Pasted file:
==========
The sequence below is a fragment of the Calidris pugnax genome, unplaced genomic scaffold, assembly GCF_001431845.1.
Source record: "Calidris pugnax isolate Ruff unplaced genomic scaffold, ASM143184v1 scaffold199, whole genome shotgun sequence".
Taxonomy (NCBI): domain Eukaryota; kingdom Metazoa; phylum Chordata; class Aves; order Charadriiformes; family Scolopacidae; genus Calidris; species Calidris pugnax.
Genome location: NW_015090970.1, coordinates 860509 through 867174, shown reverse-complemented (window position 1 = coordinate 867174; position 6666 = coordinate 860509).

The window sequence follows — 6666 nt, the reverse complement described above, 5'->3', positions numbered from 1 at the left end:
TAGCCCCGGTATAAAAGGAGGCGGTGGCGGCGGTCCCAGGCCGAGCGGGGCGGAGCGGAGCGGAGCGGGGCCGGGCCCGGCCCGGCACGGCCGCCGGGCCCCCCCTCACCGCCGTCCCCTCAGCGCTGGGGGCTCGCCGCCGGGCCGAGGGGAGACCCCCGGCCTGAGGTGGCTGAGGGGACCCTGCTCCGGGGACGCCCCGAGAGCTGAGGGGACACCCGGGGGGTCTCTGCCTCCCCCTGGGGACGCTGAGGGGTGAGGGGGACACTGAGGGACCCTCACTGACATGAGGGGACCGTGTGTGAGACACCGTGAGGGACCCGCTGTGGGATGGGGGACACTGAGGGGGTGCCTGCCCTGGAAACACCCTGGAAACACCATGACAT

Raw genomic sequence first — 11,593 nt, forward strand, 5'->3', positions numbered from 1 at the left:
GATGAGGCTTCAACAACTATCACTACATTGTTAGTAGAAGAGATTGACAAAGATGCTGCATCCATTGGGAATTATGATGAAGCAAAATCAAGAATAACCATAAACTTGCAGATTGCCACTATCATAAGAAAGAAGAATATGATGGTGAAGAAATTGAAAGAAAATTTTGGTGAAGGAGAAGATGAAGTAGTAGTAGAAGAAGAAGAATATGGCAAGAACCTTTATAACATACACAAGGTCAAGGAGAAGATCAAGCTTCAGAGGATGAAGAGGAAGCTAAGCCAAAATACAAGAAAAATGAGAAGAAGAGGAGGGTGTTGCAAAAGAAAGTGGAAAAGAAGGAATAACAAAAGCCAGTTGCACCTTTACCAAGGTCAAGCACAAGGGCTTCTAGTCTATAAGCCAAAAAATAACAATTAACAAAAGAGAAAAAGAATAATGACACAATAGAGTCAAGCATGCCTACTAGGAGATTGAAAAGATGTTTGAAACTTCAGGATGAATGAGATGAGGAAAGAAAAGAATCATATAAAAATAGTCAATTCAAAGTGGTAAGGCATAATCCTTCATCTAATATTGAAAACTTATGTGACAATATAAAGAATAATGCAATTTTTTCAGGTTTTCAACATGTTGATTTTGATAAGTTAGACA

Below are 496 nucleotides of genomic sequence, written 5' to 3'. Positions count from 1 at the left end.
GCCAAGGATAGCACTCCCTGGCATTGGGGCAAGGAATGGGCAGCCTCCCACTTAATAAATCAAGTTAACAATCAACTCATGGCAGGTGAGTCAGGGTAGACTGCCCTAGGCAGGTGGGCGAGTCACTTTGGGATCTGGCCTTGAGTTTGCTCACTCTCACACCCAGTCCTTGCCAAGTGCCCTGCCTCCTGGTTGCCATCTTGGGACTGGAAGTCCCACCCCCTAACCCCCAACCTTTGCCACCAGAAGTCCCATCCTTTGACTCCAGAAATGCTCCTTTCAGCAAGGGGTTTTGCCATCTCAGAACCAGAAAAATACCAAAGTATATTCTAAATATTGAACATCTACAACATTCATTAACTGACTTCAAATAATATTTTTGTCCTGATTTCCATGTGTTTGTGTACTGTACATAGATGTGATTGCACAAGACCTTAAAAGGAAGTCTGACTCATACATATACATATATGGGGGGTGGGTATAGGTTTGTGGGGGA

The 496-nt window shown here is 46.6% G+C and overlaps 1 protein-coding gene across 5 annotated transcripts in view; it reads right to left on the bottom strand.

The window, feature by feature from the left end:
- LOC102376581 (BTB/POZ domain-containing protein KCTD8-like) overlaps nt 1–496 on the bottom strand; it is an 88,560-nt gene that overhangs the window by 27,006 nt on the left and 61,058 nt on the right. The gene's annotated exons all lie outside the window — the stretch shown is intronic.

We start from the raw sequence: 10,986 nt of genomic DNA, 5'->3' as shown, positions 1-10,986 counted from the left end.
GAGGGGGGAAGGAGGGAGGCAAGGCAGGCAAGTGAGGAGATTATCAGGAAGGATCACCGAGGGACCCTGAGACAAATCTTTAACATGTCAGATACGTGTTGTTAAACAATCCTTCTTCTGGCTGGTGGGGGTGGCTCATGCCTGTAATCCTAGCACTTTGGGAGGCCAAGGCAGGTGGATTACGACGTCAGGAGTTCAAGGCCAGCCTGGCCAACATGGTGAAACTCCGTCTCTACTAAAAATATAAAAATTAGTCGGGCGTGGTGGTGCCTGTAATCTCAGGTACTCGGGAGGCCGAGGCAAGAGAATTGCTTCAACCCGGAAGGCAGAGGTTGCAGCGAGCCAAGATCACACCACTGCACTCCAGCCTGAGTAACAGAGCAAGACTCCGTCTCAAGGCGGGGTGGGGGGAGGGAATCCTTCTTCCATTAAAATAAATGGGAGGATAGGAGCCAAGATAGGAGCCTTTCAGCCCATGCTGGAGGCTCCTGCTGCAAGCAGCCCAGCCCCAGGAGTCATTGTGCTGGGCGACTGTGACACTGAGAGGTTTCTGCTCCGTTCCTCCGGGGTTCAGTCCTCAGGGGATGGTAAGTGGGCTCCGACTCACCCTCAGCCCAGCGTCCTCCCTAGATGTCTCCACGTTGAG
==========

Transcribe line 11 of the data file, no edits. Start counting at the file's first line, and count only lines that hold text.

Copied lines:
The 496-nt window shown here is 46.6% G+C and overlaps 1 protein-coding gene across 5 annotated transcripts in view; it reads right to left on the bottom strand.